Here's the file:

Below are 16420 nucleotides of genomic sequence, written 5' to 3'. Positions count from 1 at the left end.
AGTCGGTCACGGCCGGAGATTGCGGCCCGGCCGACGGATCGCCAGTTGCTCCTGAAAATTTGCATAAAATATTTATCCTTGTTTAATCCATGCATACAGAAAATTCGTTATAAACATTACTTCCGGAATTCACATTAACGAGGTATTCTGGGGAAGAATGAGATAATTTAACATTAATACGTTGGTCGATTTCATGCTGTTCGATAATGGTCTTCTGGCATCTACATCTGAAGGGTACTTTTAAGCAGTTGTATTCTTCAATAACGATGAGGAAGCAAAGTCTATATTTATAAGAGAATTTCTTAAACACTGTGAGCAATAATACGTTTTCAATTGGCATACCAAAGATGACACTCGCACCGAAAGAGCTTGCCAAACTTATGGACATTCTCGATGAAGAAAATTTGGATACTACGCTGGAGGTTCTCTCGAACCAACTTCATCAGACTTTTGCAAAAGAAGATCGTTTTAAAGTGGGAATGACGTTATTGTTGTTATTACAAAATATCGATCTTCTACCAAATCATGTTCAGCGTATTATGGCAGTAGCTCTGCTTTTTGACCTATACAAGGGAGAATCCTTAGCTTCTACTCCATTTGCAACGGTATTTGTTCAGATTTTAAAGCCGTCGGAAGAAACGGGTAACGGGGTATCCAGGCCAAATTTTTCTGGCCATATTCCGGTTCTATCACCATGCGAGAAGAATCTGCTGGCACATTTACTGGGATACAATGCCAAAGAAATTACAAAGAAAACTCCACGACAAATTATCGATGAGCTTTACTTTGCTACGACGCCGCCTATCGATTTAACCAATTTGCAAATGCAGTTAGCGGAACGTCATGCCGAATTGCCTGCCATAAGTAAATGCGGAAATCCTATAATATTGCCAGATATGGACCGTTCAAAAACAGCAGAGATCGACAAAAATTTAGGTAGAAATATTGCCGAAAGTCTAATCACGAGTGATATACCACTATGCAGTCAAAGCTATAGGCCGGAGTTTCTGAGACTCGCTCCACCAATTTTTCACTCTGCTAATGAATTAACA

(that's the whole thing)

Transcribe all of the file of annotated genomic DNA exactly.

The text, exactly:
Below are 16420 nucleotides of genomic sequence, written 5' to 3'. Positions count from 1 at the left end.
AGTCGGTCACGGCCGGAGATTGCGGCCCGGCCGACGGATCGCCAGTTGCTCCTGAAAATTTGCATAAAATATTTATCCTTGTTTAATCCATGCATACAGAAAATTCGTTATAAACATTACTTCCGGAATTCACATTAACGAGGTATTCTGGGGAAGAATGAGATAATTTAACATTAATACGTTGGTCGATTTCATGCTGTTCGATAATGGTCTTCTGGCATCTACATCTGAAGGGTACTTTTAAGCAGTTGTATTCTTCAATAACGATGAGGAAGCAAAGTCTATATTTATAAGAGAATTTCTTAAACACTGTGAGCAATAATACGTTTTCAATTGGCATACCAAAGATGACACTCGCACCGAAAGAGCTTGCCAAACTTATGGACATTCTCGATGAAGAAAATTTGGATACTACGCTGGAGGTTCTCTCGAACCAACTTCATCAGACTTTTGCAAAAGAAGATCGTTTTAAAGTGGGAATGACGTTATTGTTGTTATTACAAAATATCGATCTTCTACCAAATCATGTTCAGCGTATTATGGCAGTAGCTCTGCTTTTTGACCTATACAAGGGAGAATCCTTAGCTTCTACTCCATTTGCAACGGTATTTGTTCAGATTTTAAAGCCGTCGGAAGAAACGGGTAACGGGGTATCCAGGCCAAATTTTTCTGGCCATATTCCGGTTCTATCACCATGCGAGAAGAATCTGCTGGCACATTTACTGGGATACAATGCCAAAGAAATTACAAAGAAAACTCCACGACAAATTATCGATGAGCTTTACTTTGCTACGACGCCGCCTATCGATTTAACCAATTTGCAAATGCAGTTAGCGGAACGTCATGCCGAATTGCCTGCCATAAGTAAATGCGGAAATCCTATAATATTGCCAGATATGGACCGTTCAAAAACAGCAGAGATCGACAAAAATTTAGGTAGAAATATTGCCGAAAGTCTAATCACGAGTGATATACCACTATGCAGTCAAAGCTATAGGCCGGAGTTTCTGAGACTCGCTCCACCAATTTTTCACTCTGCTAATGAATTAACA